Soil and soil hydraulic properties

Soil textural data were derived from the ISRIC SoilGrids1km database http://www.isric.org/explore/soilgrids (Hengl et al. 2014). Pedotransfer functions applied on 1km soil texture data - originating from the HYPRES database (Wösten et al. 1999) were used to obtain the Mualem - VanGenuchten soil hydraulic parameters for soil water transport modeling in the soil module.


GLHYMPS—Global Hydrogeology Maps of permeability and porosity http://crustalpermeability.weebly.com/data-sources.html (Gleeson et al., 2014)

Lakes and Reservoirs

The HydroLakes database http://www.hydrosheds.org/page/hydrolakes (Bernhard Lehner et al., 2011; Messager, Lehner, Grill, Nedeva, & Schmitt, 2016) provides 1.4 million global lakes and reservoirs with a surface area of at least 10ha. CWATM differentiate between big lakes and reservoirs which are connected inside the river network and smaller lakes and reservoirs which are part of a single grid cell and part of the runoff concentration within a grid cell. Therefore the HydroLakes database is separated into “big” lakes and reservoirs with an area ≥ 100 km2 or a upstream area ≥ 5000 km2 and “small” lakes which represents the non-big lakes. All lakes and reservoirs are combined at grid cell level but big lakes can have the expansion of several grid cells. Lakes bigger than 10000 km2 are shifted according to the ISIMIP protocol.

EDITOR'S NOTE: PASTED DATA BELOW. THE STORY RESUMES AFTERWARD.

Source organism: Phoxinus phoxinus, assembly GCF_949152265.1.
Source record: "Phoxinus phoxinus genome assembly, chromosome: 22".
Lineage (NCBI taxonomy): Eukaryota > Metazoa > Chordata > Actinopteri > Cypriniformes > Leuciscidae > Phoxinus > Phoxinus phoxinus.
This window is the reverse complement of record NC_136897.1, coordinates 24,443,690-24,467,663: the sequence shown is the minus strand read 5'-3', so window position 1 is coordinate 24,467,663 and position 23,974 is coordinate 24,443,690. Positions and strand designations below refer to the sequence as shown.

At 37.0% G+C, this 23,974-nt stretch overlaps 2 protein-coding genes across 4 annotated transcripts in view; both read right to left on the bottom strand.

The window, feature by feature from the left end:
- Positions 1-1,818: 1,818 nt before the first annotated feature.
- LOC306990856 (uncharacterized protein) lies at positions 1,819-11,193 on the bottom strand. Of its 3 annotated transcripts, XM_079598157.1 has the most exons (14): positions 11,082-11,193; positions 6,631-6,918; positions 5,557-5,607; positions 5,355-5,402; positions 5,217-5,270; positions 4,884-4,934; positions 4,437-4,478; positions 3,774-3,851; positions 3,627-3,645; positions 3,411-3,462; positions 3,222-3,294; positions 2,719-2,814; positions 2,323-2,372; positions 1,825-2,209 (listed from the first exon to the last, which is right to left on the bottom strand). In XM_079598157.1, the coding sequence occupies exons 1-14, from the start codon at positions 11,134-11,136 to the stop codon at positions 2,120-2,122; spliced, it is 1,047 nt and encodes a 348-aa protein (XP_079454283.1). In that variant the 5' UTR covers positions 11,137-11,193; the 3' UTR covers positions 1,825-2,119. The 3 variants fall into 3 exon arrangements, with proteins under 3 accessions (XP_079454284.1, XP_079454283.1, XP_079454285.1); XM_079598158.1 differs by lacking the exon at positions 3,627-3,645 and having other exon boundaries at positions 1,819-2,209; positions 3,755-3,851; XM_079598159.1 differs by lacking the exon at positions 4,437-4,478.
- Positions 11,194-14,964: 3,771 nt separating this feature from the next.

Temporal data for each year

Crop coefficient

Based on: MIRCA2000—Global data set of monthly irrigated and rainfed crop areas around the year 2000. http://www.uni-frankfurt.de/45218023/MIRCA (Portmann et al., 2010)

Land cover

Land cover is used to calculate fraction of water, forest, irrigated area, rice irrigated area, sealed (impermeable area) and the remaining fraction for each cell. For each fraction the soil module runs separately. The total runoff of each cell is calculated by weighting the cell according to the different fractions.

Source: https://lta.cr.usgs.gov/GLCC (US Geological Survey Center for Earth Resources Observation and Science)

Continous temporal data

Meteorological data

  • max, min, avg temperature [K]
  • humidity (relative[%] or specific[%])
  • surface pressure [Pa]
  • radiation (short wave and long wave downwards) [W m-2]
  • windspeed [m/s]

If potential evaporation is already calculated in a prerun or from external source

  • Precipitation [Kg m-2 s-1] or [m] or [mm] (can be adjusted by a conversion factor in the settings file)
  • Temperature (avg) [K]
  • Potential evaporation [Kg m-2 s-1] or [m] or [mm] (can be adjusted by a conversion factor in the settings file)